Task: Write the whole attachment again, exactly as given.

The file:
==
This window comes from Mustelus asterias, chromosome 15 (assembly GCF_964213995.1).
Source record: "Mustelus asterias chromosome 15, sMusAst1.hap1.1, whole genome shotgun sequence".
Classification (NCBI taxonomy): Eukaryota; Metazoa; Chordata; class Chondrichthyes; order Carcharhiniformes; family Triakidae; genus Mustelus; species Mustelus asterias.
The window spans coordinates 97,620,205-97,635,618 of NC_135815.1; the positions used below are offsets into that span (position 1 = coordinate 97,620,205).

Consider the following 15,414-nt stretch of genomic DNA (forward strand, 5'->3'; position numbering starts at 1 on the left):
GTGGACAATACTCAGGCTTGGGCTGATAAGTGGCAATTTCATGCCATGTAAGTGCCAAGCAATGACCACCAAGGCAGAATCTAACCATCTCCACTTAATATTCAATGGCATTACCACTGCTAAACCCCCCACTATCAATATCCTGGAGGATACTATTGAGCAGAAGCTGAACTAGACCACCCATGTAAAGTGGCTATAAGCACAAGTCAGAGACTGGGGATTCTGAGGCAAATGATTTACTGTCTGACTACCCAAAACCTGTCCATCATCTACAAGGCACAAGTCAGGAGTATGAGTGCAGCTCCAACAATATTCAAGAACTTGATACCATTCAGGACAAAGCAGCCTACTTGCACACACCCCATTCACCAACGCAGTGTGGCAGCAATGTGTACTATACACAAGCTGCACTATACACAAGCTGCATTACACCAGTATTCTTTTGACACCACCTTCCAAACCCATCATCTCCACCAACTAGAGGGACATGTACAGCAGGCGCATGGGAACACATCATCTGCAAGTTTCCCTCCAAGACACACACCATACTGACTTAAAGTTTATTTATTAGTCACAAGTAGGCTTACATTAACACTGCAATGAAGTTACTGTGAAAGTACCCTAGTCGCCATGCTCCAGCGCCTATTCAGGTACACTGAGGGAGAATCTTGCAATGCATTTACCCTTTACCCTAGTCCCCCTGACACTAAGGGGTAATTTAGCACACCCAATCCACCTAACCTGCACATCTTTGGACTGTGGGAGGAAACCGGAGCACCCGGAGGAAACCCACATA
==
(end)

This window comes from Mustelus asterias, chromosome 15 (assembly GCF_964213995.1).
Source record: "Mustelus asterias chromosome 15, sMusAst1.hap1.1, whole genome shotgun sequence".
Classification (NCBI taxonomy): Eukaryota; Metazoa; Chordata; class Chondrichthyes; order Carcharhiniformes; family Triakidae; genus Mustelus; species Mustelus asterias.
The window spans coordinates 97,620,205-97,635,618 of NC_135815.1; the positions used below are offsets into that span (position 1 = coordinate 97,620,205).

Consider the following 15,414-nt stretch of genomic DNA (forward strand, 5'->3'; position numbering starts at 1 on the left):
GTGGACAATACTCAGGCTTGGGCTGATAAGTGGCAATTTCATGCCATGTAAGTGCCAAGCAATGACCACCAAGGCAGAATCTAACCATCTCCACTTAATATTCAATGGCATTACCACTGCTAAACCCCCCACTATCAATATCCTGGAGGATACTATTGAGCAGAAGCTGAACTAGACCACCCATGTAAAGTGGCTATAAGCACAAGTCAGAGACTGGGGATTCTGAGGCAAATGATTTACTGTCTGACTACCCAAAACCTGTCCATCATCTACAAGGCACAAGTCAGGAGTATGAGTGCAGCTCCAACAATATTCAAGAACTTGATACCATTCAGGACAAAGCAGCCTACTTGCACACACCCCATTCACCAACGCAGTGTGGCAGCAATGTGTACTATACACAAGCTGCACTATACACAAGCTGCATTACACCAGTATTCTTTTGACACCACCTTCCAAACCCATCATCTCCACCAACTAGAGGGACATGTACAGCAGGCGCATGGGAACACATCATCTGCAAGTTTCCCTCCAAGACACACACCATACTGACTTAAAGTTTATTTATTAGTCACAAGTAGGCTTACATTAACACTGCAATGAAGTTACTGTGAAAGTACCCTAGTCGCCATGCTCCAGCGCCTATTCAGGTACACTGAGGGAGAATCTTGCAATGCATTTACCCTTTACCCTAGTCCCCCTGACACTAAGGGGTAATTTAGCACACCCAATCCACCTAACCTGCACATCTTTGGACTGTGGGAGGAAACCGGAGCACCCGGAGGAAACCCACATA